The niches on the east wall of the chancel are occupied by stone carvings of angels which bear instruments of the Passion. On the north side, the nails, ladder, spear and the reed, with the southern side bearing, the hammer, pincers and the scourges.
The Crossing buttresses have two figures adjacent to the Dividing screen of the Chancel, to the north Archangel Gabriel, and to the south the Blessed Virgin Mary, which owing to their position clear observation can be made as to the quality of the detail.
The niches in the external walls incorporate eight stone figures, six of which were progressively added between 1912 and 1922.
The eastern elevation
The eastern elevation incorporates on its southern [left] side what is believed to be St. Anna, daughter of Phanuel, of the tribe of Aser [KJV], Asher [NIV], holding the Child Jesus, whose story is noted in Luke’s Gospel Ch. 2 : vs 36; and to the north [right], St. Elisabeth, holding her and husband Zechariah’s miracle son, John, later the Baptist, which also incorporates a halo within the carving detail. The reference is covered in Luke’s Gospel Ch. 1 commencing at vs 5.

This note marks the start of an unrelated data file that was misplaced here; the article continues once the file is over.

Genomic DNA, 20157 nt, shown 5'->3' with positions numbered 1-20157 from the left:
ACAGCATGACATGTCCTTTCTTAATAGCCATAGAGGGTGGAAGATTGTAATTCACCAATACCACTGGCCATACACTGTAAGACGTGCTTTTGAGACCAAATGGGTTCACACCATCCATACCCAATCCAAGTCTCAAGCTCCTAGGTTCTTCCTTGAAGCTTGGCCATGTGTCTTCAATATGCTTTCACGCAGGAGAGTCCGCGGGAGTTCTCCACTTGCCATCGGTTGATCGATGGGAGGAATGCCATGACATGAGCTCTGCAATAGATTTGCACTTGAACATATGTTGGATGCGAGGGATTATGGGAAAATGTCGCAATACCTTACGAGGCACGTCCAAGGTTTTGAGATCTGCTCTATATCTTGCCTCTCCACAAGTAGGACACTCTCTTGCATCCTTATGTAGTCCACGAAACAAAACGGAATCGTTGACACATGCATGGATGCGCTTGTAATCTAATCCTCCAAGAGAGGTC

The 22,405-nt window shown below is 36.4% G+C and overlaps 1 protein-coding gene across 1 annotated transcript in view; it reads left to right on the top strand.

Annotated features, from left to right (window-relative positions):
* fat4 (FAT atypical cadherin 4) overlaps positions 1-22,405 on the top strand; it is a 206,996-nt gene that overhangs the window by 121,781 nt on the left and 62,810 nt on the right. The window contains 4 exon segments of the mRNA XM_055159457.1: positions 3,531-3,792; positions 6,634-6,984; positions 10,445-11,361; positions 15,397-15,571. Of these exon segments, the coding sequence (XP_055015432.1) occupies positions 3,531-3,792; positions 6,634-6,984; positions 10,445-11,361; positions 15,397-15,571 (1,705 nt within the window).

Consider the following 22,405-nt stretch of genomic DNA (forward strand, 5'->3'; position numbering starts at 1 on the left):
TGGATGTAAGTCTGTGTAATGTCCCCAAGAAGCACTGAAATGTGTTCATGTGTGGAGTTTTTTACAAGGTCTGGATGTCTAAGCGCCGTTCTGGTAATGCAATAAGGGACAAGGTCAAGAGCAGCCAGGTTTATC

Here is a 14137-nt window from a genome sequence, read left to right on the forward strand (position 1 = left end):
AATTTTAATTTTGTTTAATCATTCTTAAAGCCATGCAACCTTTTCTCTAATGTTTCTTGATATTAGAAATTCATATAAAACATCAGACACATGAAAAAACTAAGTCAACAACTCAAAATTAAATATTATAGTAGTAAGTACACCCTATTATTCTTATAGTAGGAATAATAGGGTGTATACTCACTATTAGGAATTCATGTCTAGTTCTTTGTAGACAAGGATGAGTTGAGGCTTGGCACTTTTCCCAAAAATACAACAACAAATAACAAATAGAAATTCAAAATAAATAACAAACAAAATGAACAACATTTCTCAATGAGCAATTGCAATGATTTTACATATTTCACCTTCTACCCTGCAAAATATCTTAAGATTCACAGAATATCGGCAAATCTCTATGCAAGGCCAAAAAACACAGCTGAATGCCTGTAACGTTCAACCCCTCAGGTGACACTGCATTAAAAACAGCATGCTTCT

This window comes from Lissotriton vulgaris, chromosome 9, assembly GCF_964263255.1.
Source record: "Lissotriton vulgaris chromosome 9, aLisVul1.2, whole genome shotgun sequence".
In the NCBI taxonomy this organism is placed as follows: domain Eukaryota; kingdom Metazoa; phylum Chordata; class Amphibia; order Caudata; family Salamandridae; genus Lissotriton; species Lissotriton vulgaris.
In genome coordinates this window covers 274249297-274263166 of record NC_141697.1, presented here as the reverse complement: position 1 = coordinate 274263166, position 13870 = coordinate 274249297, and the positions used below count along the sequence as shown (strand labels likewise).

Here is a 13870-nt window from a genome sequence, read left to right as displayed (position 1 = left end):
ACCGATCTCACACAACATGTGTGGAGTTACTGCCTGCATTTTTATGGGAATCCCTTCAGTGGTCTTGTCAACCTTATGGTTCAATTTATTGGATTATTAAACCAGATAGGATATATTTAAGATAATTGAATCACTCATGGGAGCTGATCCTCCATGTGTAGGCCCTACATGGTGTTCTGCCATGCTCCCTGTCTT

The five panels below the east window each supporting a monogram, with the Sacred Name ‘IHS’ in the centre, from the left [south], an angel – relating to St. Matthew; a lion – to St. Mark; a calf – to St. Luke; and an eagle – to St. John.
The Chapel foundation stone with its low aspect ratio, can be found at the foot of this elevation and bears and engraved cross below which is placed the inscription, In Nomine Patris et Filii et Spiritus Sancti : Amen [In the name of the Father, and of the Son, and of the Holy Spirit : Amen].
The western elevation
The western elevation supports two stone figures, one on each side of the west window. The one to the north [left] depicts St. Peter, holding keys and a book, whilst that to the south [right], St. Paul, with sword and book.
The southern elevation
The southern elevation has several aspects.
The central tower incorporates St. Michael, holding a spear.